The Power of “Why?”

April 19, 2011 1 comment

Most people are familiar with the stage that children go through, where they ask endless questions, and every answer is followed by the question of “Why?”. Children go through this stage because it allows them to explore the world around them,  and make meaningful connections with the new knowledge they are gaining. As adults, we seem to stop asking “why?” and become comfortable with “it just is”. The “it just is” attitude can lead to stagnation in your personal and spiritual life, because instead of exploring yourself and the world around you, you become complacent and simply accept what you have been taught or conditioned to believe.

However, if you were accused of some sort of crime, I am relatively sure that you would not be so complacent, you would demand answers, proof, you would start asking “why?”. In the same way it is important to live your life by contemplating and asking “why?” about all matters in your life, including personal and spiritual matters. You must not only ask why, but you must explore the reasoning behind your response, then question your response, continue to repeat this process until you get to the root of your beliefs. Read more…

Enjoying the Small God Moments

April 12, 2011 1 comment

I do not claim to be any kind of spiritual teacher or guru, I am merely a seeker of truth. However, from time to time I have people who approach me for personal/spiritual advice. One of the questions that I am often asked is “where is God?”. Usually the individual says that they have been going to church, meditating, praying, studying scripture, etc. for x number of months or years, but that they have never really felt God, or at least they haven’t felt God in a long time.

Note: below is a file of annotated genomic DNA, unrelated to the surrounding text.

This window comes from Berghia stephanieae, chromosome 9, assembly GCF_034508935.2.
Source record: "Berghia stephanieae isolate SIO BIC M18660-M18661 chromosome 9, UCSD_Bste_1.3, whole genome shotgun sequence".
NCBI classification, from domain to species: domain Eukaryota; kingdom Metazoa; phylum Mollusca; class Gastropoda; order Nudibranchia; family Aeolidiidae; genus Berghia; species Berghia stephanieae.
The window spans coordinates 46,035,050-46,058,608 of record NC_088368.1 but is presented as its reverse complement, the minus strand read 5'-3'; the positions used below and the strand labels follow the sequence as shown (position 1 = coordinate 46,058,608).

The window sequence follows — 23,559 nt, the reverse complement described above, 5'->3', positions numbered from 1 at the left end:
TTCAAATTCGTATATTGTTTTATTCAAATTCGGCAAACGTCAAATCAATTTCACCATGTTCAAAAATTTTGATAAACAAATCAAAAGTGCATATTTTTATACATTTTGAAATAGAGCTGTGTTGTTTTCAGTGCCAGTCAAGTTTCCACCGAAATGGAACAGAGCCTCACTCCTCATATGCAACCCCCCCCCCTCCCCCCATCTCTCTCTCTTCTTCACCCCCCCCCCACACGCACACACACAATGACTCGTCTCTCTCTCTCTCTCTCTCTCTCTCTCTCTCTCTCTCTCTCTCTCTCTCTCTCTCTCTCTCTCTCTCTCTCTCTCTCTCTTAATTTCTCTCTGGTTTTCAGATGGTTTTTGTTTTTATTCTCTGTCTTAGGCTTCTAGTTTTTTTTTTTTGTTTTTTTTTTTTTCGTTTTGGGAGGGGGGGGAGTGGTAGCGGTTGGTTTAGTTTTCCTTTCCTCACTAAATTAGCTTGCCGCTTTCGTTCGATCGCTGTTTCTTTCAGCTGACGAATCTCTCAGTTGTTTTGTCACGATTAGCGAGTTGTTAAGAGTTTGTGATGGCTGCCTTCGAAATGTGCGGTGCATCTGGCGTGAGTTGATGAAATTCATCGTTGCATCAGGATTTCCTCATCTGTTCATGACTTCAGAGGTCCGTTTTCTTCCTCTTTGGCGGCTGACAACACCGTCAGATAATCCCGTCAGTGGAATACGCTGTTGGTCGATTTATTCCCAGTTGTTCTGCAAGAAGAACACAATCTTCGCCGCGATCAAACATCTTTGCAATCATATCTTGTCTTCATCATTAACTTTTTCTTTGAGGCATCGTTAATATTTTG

Some of us are probably familiar with the “spiritual high” that is felt after some sort of church camp, spiritual retreat, meditation experience, etc. where you have such a profound experience that you literally feel as if you could reach out and touch God. Usually this feeling lasts for a few days, or maybe even a few weeks, until it slowly starts to fade away, leaving you yearning for another direct experience.

Others who have never had a spiritual high continually seek this magical and profound moment, and become disheartened when they have not experienced such an event. These people tent to jump around from spiritual practice to spiritual practice, and when the current practice does not quickly give them what they are looking for, they quickly move to another practice. Read more…

Coming to Terms with the Past in Order to Enjoy the Now.

When thinking about the past, most people tend to dwell on the negative, instead of focusing on the positive things in their past. For example, when I used to look back on my undergraduate days, instead of thinking about how I met my wife, achieved in school, had many pleasurable experiences, etc. In the past I tended to think about the rigors of balancing my education with having to work night shifts at a 7-Eleven to pay for my school and expenses. Until recently, when I thought about law school, instead of focusing on the achievement of a goal, having a child, and the good friends that I made, I tended to think about the long hours of studying and how much I hated the Socratic method when I was the one being called out for questioning in front of 100 people in a class room. I recently had a close friendship dissolve, and instead of focusing on the positive aspects, and what I learned from him, I catch myself focusing on the bad circumstances surrounding the dissolution of the friendship.

Focusing on the negative aspects of our past is detrimental to our spiritual progression, as well as our enjoyment of the now. By focusing on negative experiences in the past we are wasting our time and energy on things that cannot be changed, they are merely ghosts in the ether of time. While exploring our past, and coming to terms with it is an essential part of spiritual development, you should take care to only use your past in a constructive way. If you are constantly filled with regret or anger because of past decisions or experiences, you should  forgive yourself or whomever caused the pain, which will release the power the memory has over you. Use the past as a learning lesson on how you can be a better person today, and not repeat the mistakes which led to the painful memory to begin with. Read more…